Deadly impalement of a blue shark Prionace glauca by a swordfish Xiphias gladius
AZNAR, F. J.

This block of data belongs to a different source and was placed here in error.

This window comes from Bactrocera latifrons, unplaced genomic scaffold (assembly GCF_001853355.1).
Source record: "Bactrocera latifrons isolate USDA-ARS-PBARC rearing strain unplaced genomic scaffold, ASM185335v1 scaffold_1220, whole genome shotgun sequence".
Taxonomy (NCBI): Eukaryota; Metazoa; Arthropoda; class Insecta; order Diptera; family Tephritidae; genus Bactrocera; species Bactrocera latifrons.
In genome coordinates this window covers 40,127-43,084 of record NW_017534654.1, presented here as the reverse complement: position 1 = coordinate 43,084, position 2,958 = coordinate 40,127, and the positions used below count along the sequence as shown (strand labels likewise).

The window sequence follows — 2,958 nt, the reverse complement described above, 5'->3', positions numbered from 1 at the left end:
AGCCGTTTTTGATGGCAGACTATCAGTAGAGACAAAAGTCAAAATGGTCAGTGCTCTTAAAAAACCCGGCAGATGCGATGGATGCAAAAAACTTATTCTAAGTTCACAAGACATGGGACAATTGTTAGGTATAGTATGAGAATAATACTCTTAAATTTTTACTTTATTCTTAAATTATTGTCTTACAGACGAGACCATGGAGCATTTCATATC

In September, 2016, an adult female blue shark (Prionace glauca) 247 cm long stranded alive on the coast of Valencia (Spain, Western Mediterranean) but died shortly afterwards. The necropsy revealed ongoing pregnancy, with 65 embryos in early stage of development, and a healthy condition with no signs of starvation. Two fishing hooks surrounded by scarred tissue were detected in the mandible, indicating past interaction with fisheries. In addition, a fragment of the tip of a swordfish (Xiphias gladius) rostrum (length: 18 cm long, width: 0.5 cm (distal) and 3 cm (proximal)) was removed from the animal. The fragment had pierced the head producing an incision of 3.5 cm close to the left eye, crossing the head anterior to the pre-orbital process. No apparent damage was observed in the olfactory capsule or the eye, but the fragment had penetrated both sides of the skull causing extensive lesions in the brain, which were inferred to be the cause of death. Allometric analysis suggested that the swordfish was ca. 110 cm long, corresponding to a juvenile 1-2 yrs old. Swordfish had previously been reported driving their rostrum into pelagic sharks, allegedly as a defensive strategy. However, this is the first report of impalement as the direct cause of death in blue sharks.